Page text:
A few of the usual reasons for being reprimanded at work include showing up late everyday, repeatedly dropping the ball on assignments, orÂ violating a dress code. But for one man in Portsmouth, England, a full face of makeupÂ allegedly landed him in hot waterÂ with his manager, and he isnâ€™t at all happy about it. In fact, heâ€™s called it out on social media asdiscrimination.
The Spotted Portsmouth, a Facebook group that shares anonymous story submissions, shared a post from the young man in question, who shared a photo of himself but no name or details about where he works. His clearly frustrated story began with an explanation that there is not a makeup policy at his job, and comment about how many women coworkers wear more makeup than he does.
â€œIâ€™ve been working here for about 8/9months and Iâ€™ve never been reprimanded on my make-up before,â€ he noted. â€œActually quite the oppositeâ€¦ some mangers have supported me and complimented my make-up. However recently weâ€™ve had to go under new management. Earlier on in the week I came to work as my fabulous self and was told to take off my make-up.Â I was quite shockedâ€¦ After I refused, Iâ€™m getting told to tone it down?â€ He added, â€œI felt this was discriminatory?â€
*ATTENTION* Posted for a follower:Before I explain my frustrations, you need to bear in mind thatâ€¦ There isn’t anyâ€¦
While a post from a man emboldened enough to stand up for his desire to wear a full face of makeup at work may have been unheard of even five years ago, the rise of male cosmetics stars including James Charles, Jeffree Star and Manny Gutierrez has certainly changed the beauty landscape. And people have gotten the memo, as, in less than 24 hours, the anonymous post has already picked up more thanÂ 500 comments and lots of traction fromÂ supporters labeling this shared experience as discrimination and unfair.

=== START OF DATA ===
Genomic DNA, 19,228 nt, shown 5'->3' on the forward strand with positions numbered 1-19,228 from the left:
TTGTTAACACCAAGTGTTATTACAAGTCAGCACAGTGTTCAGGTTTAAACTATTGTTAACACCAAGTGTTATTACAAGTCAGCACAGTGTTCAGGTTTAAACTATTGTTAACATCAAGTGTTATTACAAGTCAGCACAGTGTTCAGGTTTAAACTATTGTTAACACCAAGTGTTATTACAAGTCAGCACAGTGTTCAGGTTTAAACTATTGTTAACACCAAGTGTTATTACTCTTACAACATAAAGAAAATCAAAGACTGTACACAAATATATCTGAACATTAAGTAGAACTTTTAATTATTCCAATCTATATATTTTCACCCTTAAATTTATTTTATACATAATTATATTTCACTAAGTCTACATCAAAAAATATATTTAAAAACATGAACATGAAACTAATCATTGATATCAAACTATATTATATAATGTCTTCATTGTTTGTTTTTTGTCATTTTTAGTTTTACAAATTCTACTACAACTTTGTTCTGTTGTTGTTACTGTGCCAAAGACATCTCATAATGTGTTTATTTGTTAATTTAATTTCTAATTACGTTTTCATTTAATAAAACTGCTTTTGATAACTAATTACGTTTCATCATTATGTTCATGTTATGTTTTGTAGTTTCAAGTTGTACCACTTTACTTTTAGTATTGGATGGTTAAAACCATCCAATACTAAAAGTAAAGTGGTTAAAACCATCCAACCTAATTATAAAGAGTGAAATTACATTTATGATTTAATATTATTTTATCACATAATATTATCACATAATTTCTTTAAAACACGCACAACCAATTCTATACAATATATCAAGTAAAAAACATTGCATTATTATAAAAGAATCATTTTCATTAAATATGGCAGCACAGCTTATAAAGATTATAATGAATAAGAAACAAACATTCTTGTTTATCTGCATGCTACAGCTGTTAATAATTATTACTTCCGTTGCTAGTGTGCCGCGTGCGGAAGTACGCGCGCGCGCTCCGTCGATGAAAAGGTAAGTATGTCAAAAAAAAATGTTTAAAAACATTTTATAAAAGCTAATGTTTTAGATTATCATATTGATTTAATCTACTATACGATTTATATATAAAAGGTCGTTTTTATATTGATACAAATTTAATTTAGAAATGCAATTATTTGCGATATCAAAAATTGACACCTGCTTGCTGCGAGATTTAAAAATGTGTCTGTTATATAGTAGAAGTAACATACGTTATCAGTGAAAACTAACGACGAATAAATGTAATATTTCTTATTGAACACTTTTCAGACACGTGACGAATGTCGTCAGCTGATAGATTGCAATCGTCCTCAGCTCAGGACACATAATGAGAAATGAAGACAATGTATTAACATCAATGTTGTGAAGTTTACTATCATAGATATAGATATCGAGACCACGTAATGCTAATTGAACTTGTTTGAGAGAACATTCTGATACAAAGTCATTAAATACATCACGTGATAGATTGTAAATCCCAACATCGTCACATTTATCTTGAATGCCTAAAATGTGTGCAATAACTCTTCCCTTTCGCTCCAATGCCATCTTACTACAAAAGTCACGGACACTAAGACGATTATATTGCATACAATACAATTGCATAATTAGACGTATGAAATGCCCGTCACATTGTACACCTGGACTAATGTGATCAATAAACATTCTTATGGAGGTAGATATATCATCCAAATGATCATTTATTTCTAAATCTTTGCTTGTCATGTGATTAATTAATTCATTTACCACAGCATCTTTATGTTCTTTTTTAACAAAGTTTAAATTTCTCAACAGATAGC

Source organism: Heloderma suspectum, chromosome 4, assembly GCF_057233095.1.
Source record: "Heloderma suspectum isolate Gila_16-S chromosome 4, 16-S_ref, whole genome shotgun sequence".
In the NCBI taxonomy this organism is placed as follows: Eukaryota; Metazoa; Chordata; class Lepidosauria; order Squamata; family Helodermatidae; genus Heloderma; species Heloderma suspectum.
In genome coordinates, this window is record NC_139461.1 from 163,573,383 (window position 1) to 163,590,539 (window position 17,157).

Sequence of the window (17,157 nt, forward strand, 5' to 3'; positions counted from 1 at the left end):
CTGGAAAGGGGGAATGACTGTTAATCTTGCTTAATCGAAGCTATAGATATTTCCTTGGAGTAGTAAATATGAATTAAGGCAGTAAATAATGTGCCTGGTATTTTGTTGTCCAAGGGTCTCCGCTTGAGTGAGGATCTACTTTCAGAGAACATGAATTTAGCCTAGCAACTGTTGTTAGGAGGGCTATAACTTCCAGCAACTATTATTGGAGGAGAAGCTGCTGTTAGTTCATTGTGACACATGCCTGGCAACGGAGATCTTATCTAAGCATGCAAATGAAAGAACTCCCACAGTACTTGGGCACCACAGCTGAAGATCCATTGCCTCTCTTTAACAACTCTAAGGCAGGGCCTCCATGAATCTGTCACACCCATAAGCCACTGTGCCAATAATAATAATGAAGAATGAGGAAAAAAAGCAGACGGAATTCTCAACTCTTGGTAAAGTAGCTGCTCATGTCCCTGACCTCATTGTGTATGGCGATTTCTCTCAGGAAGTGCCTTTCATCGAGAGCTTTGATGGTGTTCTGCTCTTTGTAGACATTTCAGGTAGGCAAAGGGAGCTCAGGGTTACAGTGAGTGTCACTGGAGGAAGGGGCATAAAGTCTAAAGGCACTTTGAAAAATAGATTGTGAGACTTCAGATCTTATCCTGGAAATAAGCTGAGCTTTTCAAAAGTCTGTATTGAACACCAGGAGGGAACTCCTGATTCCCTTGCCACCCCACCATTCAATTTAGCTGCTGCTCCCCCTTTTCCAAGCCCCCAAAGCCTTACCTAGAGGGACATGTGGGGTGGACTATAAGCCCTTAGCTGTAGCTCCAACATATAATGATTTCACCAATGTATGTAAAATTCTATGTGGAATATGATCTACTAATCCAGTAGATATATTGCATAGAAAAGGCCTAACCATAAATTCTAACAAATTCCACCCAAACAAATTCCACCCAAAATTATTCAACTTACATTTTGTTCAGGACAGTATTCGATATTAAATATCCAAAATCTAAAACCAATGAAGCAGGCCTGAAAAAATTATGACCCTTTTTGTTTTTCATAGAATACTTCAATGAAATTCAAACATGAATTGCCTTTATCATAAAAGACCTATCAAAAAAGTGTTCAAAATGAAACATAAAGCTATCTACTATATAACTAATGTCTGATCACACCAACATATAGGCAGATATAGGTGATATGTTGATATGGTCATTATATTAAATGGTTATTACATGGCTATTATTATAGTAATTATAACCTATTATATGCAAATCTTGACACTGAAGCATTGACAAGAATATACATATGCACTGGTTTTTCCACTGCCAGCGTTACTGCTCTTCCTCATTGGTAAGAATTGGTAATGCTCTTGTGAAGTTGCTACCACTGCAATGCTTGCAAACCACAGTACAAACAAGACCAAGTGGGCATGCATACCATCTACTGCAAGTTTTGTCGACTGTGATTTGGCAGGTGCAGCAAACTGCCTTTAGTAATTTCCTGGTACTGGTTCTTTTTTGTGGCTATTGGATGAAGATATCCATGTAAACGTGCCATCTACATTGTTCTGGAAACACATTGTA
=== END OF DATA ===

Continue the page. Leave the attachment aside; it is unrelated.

As one person noted, â€œThey cannot enforce this without either implementing a no makeup rule for all employees, or leaving themselves open to an employment tribunal for discrimination. You carry on being your fabulous self!â€ Another chimed, â€œUtterly fail to understand how anyone can have a problem with this.â€
Others couldnâ€™t get enough of how great the unidentified man looked writing supporting comments such as, â€œYou look wonderful! Your makeup is on point and should be celebratedâ€ and â€œyou look fresh faced and fabulous.â€
WhileÂ the identification of the person behind the storyÂ could not be verified, it raises an interesting point, as have other situations over the years. Is such discrimination even legal? That depends on the companyâ€™s policy details. According to the U.S.-based non-profitÂ Workplace Fairness, employers can regulate clothing, piercings, tattoos, makeup, nails, hair, and moreÂ â€” but points out that these dress codes are not legal if they are discriminatory, especially when an unfair burden is put on one gender.
Cases like the one called out in England have made headlines over the years â€” including one that began in 2014, when transgender teen Capri (nee Chase) Culpepper was forced to remove makeup before taking a DMV photo; it resulted in a federal sexual discrimination lawsuit that Culpepper wound up winning, and which forced the DMV to change itÂ policy regarding makeup wearing, making it acceptable â€œregardless of gender.â€
Years before that, a young Ohio boy was banned from school for wearing makeup, with justice not exactly being served in that situation.
Will the sexual discrimination saga continue against men and young boys wearing makeup in public places? If so, at what cost and why?